Models

Back to the trip..!

As I used to work in Ukraine most of my Ukraine ‘models’ prior to 2016 were/are just normal girls, often studying, doctors, dentists and lawyers seeming the most popular of those I meet. In May I collaborated with the local model agency and started to work with girls that both looked nice but also had some professional experience in front of the camera working on contracts with larger agencies overseas such as IMG and Woman Management Paris. In May I think I only filled the time I had remains with agency models and spending the rest of the trip photographing model friends from previous visits.

After successful model photography trips to Hamburg, Budapest and Sopot working solely with model agencies this time I asked the Ukraine model agency to supply all the girls / models for my visit (with a few friends added at the end to fill gaps). Normally I work with the same faces each visit but this time I met 11 new faces of the 14 girls I photographed with and 16 photoshoots in all across 3.5 days. This was a great decision and I met some really high standard models and potentially faces to look out for in the future. Some of the girls really brought a fashion feel to the photographs with their own style and posing, others were just extremely beautiful people. There was a really selection of looks and personalities which I think helps to produce a diverse set of photos. Some girls were just great from the first photo and others needed warming up a bit but I think every model produced either a few or a lot of good images. They seemed happy and my big grin showed I was too! One model even asked “Do all English people smile as much as you?” I replied “If they came to Ukraine probably yes!” 🙂

Makeup

The one thing I am starting to appreciate the more model photography I do is don’t underestimate the power of makeup! I now ask all models to bring makeup and I either direct the look I want, apply additional makeup or do all their makeup for them from scratch. I don’t yet own makeup but I feel I might have to soon invest. Not all girls own a lot of makeup in Ukraine so I was using none mainstream approaches to get the look I desired, lipstick for eyes lips and cheeks or eye pencil for eyes, cheeks and lips!  I basically used whatever they had.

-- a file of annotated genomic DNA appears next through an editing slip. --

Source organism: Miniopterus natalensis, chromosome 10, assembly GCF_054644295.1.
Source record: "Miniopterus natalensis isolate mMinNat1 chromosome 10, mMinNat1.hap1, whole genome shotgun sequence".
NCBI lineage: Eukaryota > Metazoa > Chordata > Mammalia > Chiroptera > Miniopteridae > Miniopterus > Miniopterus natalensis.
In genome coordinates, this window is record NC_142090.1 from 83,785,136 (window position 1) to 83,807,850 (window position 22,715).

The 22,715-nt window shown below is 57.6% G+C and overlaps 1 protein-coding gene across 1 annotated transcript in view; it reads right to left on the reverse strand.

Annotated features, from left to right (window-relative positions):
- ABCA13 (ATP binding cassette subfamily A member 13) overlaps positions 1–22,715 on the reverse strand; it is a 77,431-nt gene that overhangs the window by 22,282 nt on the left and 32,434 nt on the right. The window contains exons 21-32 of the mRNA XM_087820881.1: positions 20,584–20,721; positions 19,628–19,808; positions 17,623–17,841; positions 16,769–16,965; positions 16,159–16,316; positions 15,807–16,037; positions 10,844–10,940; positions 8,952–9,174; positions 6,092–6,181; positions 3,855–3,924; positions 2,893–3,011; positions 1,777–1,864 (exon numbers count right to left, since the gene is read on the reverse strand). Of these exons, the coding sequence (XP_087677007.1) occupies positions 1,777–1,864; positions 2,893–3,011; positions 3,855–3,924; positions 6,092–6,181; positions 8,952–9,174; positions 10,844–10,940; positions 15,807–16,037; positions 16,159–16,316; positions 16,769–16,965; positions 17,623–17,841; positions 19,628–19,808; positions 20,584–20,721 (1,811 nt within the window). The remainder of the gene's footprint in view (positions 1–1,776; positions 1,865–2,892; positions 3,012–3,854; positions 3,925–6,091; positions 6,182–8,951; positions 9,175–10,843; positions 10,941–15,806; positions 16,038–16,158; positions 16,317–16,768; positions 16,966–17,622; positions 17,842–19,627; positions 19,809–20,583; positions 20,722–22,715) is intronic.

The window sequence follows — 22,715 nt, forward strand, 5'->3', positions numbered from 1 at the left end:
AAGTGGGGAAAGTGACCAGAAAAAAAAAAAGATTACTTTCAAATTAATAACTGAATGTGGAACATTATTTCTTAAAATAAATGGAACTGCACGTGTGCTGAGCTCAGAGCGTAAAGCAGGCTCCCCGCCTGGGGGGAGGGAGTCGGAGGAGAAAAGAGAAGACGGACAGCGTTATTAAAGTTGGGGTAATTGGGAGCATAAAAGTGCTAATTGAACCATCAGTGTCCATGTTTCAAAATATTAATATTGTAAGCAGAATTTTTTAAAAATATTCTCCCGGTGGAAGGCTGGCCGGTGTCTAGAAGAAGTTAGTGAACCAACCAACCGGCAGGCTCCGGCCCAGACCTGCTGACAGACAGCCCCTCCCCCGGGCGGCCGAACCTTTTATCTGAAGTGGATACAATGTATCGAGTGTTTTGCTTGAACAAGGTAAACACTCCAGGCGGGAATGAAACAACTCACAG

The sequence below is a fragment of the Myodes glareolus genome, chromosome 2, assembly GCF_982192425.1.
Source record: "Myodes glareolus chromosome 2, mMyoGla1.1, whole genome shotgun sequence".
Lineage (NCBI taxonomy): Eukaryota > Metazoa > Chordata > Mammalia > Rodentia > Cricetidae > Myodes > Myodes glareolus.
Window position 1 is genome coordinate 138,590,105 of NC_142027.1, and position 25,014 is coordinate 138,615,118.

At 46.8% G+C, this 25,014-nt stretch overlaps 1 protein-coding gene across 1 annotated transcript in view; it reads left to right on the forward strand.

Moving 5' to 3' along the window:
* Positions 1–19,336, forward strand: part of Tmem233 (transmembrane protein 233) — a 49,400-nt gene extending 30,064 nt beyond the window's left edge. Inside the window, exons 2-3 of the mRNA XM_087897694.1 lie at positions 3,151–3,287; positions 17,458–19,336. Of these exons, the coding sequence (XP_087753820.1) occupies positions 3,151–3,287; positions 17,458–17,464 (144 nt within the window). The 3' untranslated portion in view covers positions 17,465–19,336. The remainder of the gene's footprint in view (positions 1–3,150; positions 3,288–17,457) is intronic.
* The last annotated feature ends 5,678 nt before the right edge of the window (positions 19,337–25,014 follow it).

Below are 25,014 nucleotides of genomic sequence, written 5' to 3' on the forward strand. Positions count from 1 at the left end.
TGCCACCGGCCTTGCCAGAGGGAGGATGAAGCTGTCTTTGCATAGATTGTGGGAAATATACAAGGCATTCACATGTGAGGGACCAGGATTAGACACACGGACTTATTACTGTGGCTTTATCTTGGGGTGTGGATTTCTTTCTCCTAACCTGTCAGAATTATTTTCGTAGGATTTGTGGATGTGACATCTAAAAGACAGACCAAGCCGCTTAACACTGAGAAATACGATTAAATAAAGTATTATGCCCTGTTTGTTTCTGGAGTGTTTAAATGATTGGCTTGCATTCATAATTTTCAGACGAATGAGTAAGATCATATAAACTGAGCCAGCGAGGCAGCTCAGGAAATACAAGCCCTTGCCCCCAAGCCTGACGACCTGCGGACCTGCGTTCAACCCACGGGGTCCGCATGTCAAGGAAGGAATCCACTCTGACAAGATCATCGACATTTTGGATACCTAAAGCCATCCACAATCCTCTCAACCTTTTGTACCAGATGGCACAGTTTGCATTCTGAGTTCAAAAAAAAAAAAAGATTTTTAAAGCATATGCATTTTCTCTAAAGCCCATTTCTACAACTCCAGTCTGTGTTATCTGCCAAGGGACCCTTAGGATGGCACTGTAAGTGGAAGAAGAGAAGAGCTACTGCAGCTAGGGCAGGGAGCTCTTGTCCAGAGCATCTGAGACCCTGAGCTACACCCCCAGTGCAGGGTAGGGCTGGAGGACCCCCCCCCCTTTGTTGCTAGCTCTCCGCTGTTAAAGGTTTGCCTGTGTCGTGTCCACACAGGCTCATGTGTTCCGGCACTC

Clothes

For my style of model photography the hair and face is normally the key part of the image with clothes always being secondary. If a model has a good face I could wrap them in a hotel towel and they will still look good. I light for the face and the rest of the photo is often less important to me.

Language

As with previous visits language is always a slight barrier but my Ukrainian is very slowly starting to improve as I pick up new words each day just by being in constant contact with the people there. As with previous visits I can normally get by with a smile and hand signals for the most part but it is nice to learn new phrases and improve my communication.